“Chitra Santhe being conducted online this year was a great opportunity for people like me who are not living in India. But I miss seeing the response of people towards my art, interacting with art lovers, and the networking that a physical exhibition makes possible,” Ketaki rues.

“It is important for aspiring artists to surround themselves with people who will inspire, motivate, and encourage them to flourish as an artist,” she advises aspiring artists.

Ketaki adds: “Never stop creating. Your masterpiece could be just a few brushstrokes away!”

Monojit Pal

“Art is an exploration of the soul. The artwork that I have created is something I have seen with my own eyes, such as the beautiful landscapes experienced during travel,” explains Kolkata-based artist Monojit Pal.

Success for him comes from the joy and importance of internal exploration. “Awards, recognition, and commercial success inspire me every moment to keep myself awake,” he adds.

Monojit calls for more art appreciation and promotion in society through fairs, exhibitions, and media coverage. “Performing arts are well promoted, so should paintings and drawings,” he adds.

Monojit Pal

For Chitra Santhe, he prepared works priced from Rs 1,500 to Rs 40,000. “I have seen over the years at this fair that small-size and lower-priced pictures are sold more,” he describes.

Monojit says he was concerned about the fear and social impact of the pandemic, and the isolation and financial loss for artists. “I prepared a painting titled Offering to the Deity. I think a divine offering is perhaps a way to our salvation,” he explains.

He appreciates the broader reach of an online exhibition, and the ability to be accessible to viewers for more time. “It costs a lot for artists to attend a physical exhibition,” Monojit adds.

“Nevertheless, physical exhibitions have several important roles. Their audience impact is much greater. Digital copies of an artwork have far less impact on people's minds,” he says.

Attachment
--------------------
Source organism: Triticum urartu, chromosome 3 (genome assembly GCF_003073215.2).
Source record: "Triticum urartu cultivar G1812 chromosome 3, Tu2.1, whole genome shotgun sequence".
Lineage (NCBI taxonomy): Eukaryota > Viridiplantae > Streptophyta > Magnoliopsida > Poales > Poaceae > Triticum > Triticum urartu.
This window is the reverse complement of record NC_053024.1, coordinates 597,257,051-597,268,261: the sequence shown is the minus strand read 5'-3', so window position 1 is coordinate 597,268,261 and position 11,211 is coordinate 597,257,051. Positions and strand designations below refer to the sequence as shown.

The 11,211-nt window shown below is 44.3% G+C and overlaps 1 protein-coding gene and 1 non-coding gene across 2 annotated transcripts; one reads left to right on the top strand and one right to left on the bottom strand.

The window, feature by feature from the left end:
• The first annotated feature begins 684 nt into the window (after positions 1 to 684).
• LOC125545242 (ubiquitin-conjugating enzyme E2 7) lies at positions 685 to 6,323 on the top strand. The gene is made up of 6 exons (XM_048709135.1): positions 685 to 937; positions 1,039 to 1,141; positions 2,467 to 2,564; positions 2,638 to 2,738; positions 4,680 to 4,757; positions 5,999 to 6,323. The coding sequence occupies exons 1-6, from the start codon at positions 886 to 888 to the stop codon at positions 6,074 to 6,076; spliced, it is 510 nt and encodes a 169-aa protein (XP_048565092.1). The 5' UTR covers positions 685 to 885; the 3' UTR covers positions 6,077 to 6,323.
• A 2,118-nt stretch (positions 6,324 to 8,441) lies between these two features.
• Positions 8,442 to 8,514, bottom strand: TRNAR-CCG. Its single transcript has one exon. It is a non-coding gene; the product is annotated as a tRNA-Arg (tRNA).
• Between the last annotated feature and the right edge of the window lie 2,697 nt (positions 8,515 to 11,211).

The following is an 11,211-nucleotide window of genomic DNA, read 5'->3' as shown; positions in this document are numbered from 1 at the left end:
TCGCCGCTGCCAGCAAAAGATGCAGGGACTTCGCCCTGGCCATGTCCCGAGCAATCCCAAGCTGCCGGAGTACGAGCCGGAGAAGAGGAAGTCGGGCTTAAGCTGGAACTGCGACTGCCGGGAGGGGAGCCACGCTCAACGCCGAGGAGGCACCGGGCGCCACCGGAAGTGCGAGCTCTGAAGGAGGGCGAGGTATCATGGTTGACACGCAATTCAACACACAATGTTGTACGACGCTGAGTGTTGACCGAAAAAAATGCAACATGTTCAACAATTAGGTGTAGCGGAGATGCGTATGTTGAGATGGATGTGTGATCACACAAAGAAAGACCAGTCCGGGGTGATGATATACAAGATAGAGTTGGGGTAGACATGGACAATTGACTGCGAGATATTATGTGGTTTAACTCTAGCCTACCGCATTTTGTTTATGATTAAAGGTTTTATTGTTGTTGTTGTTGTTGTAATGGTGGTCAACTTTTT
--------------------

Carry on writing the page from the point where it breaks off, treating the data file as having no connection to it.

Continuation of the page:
“It's a lot of fun to see the original artwork right in front of your eyes. That is why the chances of being sold are much higher,” Monojit explains.

“Do your work honestly and seriously, and success will come,” he advises aspiring artists.

Meghna Sharma

Meghna Sharma

Bengaluru-based artist Meghna Sharma is also a civil servant, working with the Ministry of Railways as a Deputy Financial Adviser.

“I am an avid art enthusiast and a self-taught artist, having tried several mediums. I am now doing oil paintings with a penchant for portraits,” Meghna enthuses.

She rekindled her love of painting during the COVID-19 lockdown. “On leave and at home for a few months I started painting my two daughters as subjects. It was a good way to keep my kids engaged at home as they were also busy painting with me,” she recalls.

“I have always loved art from my childhood and have been drawn to museums and art galleries. Art for me is a reflection of life, which can have a myriad of interpretations,” Meghna adds.

Meghna Sharma

“Success for me as an artist is the deep sense of satisfaction with every piece that I create, regardless of its commercial success. I only paint subjects that pique my interest. The completion of a work gives me an immense sense of joy and satisfaction,” she describes.

Meghna appreciates platforms like Chitra Santhe for bringing people closer to art. “It gives people an opportunity to view works from artists across India and the world. The feedback I have received has been very encouraging and has renewed my enthusiasm to continue painting,” she says.

“My advice for aspiring artists is to follow your heart and pursue your passion. Success will soon follow,” Meghna signs off.

Now, what have you done today to pause in your busy schedule and find new avenues to harness your inner creativity?

Ram Jee

Shweta Agarwal

Jeyaprakash M

Hanna Elesha Abraham

Raj Mohan

Madhulika Jain

Kanchan Rathna

Joseph Chako

J Prashanth

Sharkar Gondakar

Isha Hingrajiya

HN Suresh

Kariyappa Hanchinamani 

See also the YourStory pocketbook ‘Proverbs and Quotes for Entrepreneurs: A World of Inspiration for Startups,’ accessible as apps for Apple and Android devices.